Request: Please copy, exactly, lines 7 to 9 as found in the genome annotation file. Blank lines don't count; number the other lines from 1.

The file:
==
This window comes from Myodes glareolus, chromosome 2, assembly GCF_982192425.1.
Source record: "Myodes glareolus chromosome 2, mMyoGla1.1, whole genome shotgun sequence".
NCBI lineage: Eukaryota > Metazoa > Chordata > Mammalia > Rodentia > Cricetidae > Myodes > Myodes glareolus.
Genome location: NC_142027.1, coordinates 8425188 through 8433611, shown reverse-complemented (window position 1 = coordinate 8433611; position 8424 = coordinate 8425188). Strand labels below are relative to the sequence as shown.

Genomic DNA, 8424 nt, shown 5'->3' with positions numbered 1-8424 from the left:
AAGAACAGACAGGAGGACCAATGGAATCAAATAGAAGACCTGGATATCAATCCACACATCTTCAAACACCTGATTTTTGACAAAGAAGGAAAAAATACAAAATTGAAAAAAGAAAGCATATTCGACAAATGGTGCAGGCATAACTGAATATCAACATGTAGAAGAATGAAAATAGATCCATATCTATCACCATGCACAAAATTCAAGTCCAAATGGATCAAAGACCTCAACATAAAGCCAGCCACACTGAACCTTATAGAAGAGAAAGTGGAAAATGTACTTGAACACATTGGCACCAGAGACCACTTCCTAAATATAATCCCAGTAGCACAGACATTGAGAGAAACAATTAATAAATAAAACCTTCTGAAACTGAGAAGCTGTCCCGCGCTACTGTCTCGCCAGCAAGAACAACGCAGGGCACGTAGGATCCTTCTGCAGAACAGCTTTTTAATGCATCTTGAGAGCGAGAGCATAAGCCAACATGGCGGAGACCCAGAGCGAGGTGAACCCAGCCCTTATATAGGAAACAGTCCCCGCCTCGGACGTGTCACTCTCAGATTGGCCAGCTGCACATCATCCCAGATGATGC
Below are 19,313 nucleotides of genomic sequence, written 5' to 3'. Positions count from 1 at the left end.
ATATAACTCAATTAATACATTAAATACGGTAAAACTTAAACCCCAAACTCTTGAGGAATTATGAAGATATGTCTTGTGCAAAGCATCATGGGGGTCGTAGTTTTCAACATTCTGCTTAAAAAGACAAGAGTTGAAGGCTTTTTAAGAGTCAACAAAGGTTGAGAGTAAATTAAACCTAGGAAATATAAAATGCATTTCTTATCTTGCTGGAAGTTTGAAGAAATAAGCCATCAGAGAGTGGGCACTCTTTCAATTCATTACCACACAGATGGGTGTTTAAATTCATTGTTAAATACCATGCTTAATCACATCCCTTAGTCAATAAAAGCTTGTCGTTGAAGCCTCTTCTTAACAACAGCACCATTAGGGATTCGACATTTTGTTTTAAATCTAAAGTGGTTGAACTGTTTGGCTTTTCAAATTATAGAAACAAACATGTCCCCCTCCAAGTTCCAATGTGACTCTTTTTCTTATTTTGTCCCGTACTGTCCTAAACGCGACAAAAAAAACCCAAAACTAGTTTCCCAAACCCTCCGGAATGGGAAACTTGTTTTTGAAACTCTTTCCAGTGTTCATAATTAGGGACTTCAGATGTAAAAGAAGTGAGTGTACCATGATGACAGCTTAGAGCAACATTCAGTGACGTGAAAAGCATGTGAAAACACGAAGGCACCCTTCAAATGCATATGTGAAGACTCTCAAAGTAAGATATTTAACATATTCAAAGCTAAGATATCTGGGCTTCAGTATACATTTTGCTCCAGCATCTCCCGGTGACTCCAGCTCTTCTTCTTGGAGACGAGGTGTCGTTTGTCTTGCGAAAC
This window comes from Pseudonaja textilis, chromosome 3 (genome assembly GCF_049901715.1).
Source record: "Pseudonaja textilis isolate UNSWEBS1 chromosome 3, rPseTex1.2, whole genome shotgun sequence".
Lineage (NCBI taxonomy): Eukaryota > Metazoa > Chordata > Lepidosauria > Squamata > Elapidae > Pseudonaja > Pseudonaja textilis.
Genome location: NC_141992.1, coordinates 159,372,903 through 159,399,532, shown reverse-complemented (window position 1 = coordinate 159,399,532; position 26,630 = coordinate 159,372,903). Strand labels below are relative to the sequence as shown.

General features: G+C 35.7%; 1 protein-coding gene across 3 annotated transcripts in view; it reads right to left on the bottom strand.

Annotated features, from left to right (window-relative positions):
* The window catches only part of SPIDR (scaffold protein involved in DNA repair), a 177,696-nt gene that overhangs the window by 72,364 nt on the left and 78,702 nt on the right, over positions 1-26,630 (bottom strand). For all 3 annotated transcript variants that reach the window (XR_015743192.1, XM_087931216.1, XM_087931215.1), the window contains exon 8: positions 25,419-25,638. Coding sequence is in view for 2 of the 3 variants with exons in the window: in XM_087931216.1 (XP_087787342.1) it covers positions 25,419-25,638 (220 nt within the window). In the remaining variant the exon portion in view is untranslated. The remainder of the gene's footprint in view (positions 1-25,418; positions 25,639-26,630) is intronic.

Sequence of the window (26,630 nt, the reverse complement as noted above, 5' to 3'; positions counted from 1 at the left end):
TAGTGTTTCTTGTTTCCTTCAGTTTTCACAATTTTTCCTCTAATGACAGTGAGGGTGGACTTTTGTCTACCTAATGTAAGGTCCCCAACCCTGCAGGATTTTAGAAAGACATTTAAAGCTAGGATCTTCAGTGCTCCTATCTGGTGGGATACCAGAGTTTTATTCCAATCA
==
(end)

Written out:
Below are 19,313 nucleotides of genomic sequence, written 5' to 3'. Positions count from 1 at the left end.
ATATAACTCAATTAATACATTAAATACGGTAAAACTTAAACCCCAAACTCTTGAGGAATTATGAAGATATGTCTTGTGCAAAGCATCATGGGGGTCGTAGTTTTCAACATTCTGCTTAAAAAGACAAGAGTTGAAGGCTTTTTAAGAGTCAACAAAGGTTGAGAGTAAATTAAACCTAGGAAATATAAAATGCATTTCTTATCTTGCTGGAAGTTTGAAGAAATAAGCCATCAGAGAGTGGGCACTCTTTCAATTCATTACCACACAGATGGGTGTTTAAATTCATTGTTAAATACCATGCTTAATCACATCCCTTAGTCAATAAAAGCTTGTCGTTGAAGCCTCTTCTTAACAACAGCACCATTAGGGATTCGACATTTTGTTTTAAATCTAAAGTGGTTGAACTGTTTGGCTTTTCAAATTATAGAAACAAACATGTCCCCCTCCAAGTTCCAATGTGACTCTTTTTCTTATTTTGTCCCGTACTGTCCTAAACGCGACAAAAAAAACCCAAAACTAGTTTCCCAAACCCTCCGGAATGGGAAACTTGTTTTTGAAACTCTTTCCAGTGTTCATAATTAGGGACTTCAGATGTAAAAGAAGTGAGTGTACCATGATGACAGCTTAGAGCAACATTCAGTGACGTGAAAAGCATGTGAAAACACGAAGGCACCCTTCAAATGCATATGTGAAGACTCTCAAAGTAAGATATTTAACATATTCAAAGCTAAGATATCTGGGCTTCAGTATACATTTTGCTCCAGCATCTCCCGGTGACTCCAGCTCTTCTTCTTGGAGACGAGGTGTCGTTTGTCTTGCGAAAC
This window comes from Pseudonaja textilis, chromosome 3 (genome assembly GCF_049901715.1).